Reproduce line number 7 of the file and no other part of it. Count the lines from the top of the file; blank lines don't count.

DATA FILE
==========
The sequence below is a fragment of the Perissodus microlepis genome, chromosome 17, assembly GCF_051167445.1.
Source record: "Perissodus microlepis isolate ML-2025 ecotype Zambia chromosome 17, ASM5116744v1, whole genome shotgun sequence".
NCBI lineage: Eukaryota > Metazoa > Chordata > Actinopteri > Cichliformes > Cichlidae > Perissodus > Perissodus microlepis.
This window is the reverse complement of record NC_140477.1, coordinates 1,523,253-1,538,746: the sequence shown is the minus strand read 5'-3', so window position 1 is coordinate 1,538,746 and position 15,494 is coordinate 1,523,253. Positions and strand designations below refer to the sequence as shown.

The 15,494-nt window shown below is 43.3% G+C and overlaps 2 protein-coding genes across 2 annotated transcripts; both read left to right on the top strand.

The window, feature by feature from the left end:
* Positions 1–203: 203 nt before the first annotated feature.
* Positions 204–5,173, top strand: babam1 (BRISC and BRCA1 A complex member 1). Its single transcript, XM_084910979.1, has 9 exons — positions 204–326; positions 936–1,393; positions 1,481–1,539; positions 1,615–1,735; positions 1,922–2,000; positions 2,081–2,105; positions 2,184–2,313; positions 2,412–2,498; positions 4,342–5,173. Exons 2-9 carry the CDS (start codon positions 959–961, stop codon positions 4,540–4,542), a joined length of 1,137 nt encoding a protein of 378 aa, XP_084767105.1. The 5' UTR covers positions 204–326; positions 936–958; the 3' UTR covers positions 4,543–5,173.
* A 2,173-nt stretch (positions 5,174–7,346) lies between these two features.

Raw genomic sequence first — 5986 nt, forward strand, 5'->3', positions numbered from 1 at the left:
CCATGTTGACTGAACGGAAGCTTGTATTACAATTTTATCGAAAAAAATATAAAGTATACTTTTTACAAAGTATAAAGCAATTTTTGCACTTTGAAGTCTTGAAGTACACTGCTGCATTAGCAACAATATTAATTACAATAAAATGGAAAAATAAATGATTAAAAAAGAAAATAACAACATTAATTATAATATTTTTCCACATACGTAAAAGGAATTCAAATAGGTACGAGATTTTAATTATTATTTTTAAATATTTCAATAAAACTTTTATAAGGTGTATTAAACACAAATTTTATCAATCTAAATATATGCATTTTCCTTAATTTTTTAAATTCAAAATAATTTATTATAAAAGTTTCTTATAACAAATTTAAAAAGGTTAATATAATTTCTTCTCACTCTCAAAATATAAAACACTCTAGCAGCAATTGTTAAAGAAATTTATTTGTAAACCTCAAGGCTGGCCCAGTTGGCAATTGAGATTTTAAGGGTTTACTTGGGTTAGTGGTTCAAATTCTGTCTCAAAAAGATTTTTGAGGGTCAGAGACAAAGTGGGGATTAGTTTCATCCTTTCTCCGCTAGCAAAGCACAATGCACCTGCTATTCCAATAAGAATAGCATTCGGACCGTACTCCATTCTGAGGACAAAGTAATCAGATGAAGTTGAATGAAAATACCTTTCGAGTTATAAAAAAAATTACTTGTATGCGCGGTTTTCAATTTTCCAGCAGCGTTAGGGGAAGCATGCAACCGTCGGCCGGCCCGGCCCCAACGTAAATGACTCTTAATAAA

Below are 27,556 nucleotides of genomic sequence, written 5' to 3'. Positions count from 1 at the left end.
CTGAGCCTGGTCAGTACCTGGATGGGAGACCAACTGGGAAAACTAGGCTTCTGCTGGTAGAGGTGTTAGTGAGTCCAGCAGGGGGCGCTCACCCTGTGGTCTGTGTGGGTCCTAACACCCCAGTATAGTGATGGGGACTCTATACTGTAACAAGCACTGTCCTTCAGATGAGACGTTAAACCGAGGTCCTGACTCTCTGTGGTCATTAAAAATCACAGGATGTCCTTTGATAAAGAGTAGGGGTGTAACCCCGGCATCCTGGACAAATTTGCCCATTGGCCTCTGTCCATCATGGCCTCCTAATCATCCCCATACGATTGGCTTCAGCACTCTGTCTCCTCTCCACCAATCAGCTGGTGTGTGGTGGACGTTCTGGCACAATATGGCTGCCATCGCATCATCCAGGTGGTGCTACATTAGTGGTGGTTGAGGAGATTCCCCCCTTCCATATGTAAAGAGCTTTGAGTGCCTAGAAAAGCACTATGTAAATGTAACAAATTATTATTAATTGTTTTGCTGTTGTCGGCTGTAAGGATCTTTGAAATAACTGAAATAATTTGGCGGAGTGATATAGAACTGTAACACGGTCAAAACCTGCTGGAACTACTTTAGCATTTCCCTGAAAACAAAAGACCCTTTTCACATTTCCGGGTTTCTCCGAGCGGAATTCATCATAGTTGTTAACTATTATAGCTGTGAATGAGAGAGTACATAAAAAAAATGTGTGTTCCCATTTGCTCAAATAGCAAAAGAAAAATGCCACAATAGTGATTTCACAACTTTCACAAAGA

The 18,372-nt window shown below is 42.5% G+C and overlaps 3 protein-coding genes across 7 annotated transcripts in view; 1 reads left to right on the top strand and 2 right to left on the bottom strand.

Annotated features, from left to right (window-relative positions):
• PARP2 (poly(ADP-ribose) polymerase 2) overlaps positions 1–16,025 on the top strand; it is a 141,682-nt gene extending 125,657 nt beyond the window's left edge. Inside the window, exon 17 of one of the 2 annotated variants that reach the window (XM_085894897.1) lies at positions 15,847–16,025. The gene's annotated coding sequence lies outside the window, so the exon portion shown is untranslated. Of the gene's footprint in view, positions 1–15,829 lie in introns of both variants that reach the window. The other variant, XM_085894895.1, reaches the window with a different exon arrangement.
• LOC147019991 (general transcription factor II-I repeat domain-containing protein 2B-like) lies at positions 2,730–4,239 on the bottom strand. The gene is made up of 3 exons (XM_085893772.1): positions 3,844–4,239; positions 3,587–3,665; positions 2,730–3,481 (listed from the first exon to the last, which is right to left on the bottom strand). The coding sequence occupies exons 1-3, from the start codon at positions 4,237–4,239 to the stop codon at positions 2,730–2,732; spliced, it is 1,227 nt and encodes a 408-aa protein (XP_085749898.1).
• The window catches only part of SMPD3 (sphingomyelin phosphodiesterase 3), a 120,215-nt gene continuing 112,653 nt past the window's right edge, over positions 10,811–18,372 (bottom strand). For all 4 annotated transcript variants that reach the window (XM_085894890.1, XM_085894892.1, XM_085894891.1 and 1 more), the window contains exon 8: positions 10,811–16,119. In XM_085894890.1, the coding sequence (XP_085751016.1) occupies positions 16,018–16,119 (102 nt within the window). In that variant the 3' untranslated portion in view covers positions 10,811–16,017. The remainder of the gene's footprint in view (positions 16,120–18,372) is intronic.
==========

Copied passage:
* Positions 1–203: 203 nt before the first annotated feature.